When short sellers agree to disagree: short sales, volatility, and heterogeneous beliefs Public Deposited

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  • March 22, 2019
  • Ringgenberg, Matthew
    • Affiliation: Kenan-Flagler Business School
  • Using a novel database that contains information on the quantity of shares demanded and supplied in the equity lending market, I test a previously unexplored implication that follows from models of heterogeneous beliefs: the idea that short sales lead to increased volatility because they alter the supply of shares in the market. Because short sales and returns are endogenously determined, I use an instrumental variables framework to identify their relation. Specifically, I use shifts in the lendable supply of shares to identify the impact that short sales have on both the level and volatility of returns and I find evidence that short sales lead to higher contemporaneous volatility. Moreover, I find that this effect is strongest when demand curves are more likely to be downward sloping as a result of heterogeneous beliefs, a finding consistent with the predictions of heterogeneous belief models. In other words, I find that when there is disagreement among investors, the trades of short sellers lead to increased volatility.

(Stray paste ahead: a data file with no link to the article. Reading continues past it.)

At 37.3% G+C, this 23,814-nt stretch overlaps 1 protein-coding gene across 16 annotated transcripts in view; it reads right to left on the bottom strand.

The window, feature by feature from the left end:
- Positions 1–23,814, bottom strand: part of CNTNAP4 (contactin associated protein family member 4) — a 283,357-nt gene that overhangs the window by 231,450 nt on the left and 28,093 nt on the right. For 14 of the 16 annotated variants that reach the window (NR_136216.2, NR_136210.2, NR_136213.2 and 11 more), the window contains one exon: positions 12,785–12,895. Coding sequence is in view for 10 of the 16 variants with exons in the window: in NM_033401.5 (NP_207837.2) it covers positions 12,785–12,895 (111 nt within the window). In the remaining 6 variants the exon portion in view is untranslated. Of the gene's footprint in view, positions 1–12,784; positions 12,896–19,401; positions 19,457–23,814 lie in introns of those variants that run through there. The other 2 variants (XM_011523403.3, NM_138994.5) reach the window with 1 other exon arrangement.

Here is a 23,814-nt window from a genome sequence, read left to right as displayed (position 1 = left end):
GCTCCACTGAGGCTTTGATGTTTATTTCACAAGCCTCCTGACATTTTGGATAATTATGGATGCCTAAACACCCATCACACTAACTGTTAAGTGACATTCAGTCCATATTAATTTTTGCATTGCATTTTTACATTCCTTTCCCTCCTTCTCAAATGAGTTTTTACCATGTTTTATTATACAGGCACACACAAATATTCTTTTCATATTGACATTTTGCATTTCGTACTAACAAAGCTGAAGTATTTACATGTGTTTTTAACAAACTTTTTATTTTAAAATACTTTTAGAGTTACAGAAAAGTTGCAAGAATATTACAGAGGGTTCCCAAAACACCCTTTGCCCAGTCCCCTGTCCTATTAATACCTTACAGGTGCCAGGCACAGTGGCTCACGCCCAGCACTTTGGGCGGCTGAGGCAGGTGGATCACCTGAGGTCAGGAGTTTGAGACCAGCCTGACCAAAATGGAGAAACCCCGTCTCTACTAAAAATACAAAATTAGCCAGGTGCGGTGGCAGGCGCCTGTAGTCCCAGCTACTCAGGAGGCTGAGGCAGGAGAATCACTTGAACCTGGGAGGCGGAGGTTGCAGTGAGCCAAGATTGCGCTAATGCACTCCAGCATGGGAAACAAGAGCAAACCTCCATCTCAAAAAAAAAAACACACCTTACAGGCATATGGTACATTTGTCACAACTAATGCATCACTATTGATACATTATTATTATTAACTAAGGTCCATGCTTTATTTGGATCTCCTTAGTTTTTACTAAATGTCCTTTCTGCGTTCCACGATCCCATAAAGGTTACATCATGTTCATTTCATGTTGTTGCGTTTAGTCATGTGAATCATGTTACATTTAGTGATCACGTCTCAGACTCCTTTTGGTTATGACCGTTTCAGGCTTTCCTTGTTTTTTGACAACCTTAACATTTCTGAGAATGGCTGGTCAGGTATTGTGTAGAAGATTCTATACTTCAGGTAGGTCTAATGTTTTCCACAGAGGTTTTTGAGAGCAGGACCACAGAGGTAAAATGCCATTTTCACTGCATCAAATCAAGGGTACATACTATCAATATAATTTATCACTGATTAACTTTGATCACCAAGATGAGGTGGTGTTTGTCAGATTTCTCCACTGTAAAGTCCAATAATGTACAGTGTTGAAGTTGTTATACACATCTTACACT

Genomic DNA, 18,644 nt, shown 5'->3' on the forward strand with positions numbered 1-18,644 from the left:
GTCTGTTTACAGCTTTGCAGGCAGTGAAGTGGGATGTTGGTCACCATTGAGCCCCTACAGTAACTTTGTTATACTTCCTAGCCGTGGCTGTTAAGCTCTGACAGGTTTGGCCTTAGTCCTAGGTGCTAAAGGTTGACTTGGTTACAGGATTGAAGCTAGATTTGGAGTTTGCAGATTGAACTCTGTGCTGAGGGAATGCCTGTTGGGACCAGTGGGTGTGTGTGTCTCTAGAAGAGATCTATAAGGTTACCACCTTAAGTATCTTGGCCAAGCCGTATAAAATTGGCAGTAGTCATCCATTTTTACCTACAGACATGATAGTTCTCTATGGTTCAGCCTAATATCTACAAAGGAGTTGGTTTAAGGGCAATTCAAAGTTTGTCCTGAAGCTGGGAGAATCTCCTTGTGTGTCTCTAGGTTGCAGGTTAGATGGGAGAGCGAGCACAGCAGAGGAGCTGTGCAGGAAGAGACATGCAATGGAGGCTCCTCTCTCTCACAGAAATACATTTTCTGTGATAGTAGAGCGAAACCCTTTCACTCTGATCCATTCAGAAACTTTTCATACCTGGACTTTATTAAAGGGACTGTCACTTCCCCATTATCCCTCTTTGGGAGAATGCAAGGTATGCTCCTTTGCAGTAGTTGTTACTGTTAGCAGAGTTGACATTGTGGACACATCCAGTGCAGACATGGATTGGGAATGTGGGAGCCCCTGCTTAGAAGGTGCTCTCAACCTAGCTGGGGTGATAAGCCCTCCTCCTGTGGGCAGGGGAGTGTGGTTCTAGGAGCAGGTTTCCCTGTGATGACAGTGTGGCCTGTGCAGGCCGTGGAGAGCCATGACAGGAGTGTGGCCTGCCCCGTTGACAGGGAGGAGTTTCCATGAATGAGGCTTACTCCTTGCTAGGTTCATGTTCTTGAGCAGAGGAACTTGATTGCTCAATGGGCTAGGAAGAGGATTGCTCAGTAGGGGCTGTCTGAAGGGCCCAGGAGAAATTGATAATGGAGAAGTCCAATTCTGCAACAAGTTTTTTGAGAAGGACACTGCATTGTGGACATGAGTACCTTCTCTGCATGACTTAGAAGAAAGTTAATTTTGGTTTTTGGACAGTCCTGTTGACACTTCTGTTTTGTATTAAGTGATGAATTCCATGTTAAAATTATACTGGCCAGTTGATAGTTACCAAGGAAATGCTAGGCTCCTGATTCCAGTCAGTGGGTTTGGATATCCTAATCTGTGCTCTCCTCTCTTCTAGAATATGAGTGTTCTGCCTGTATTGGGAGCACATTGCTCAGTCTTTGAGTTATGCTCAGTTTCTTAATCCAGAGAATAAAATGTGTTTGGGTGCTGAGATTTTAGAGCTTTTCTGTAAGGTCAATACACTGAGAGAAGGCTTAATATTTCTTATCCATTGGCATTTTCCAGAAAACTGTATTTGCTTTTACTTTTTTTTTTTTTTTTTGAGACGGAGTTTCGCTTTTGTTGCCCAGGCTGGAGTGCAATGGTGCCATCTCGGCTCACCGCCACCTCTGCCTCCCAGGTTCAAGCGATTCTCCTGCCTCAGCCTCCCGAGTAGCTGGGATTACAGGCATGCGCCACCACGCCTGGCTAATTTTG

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  • In Copyright
  • "... in partial fulfillment of the requirements for the degree of Doctor of Philosophy in the Kenan-Flagler Business School (Finance)."
  • Reed, Adam
Degree granting institution
  • University of North Carolina at Chapel Hill
Place of publication
  • Chapel Hill, NC
  • Open access

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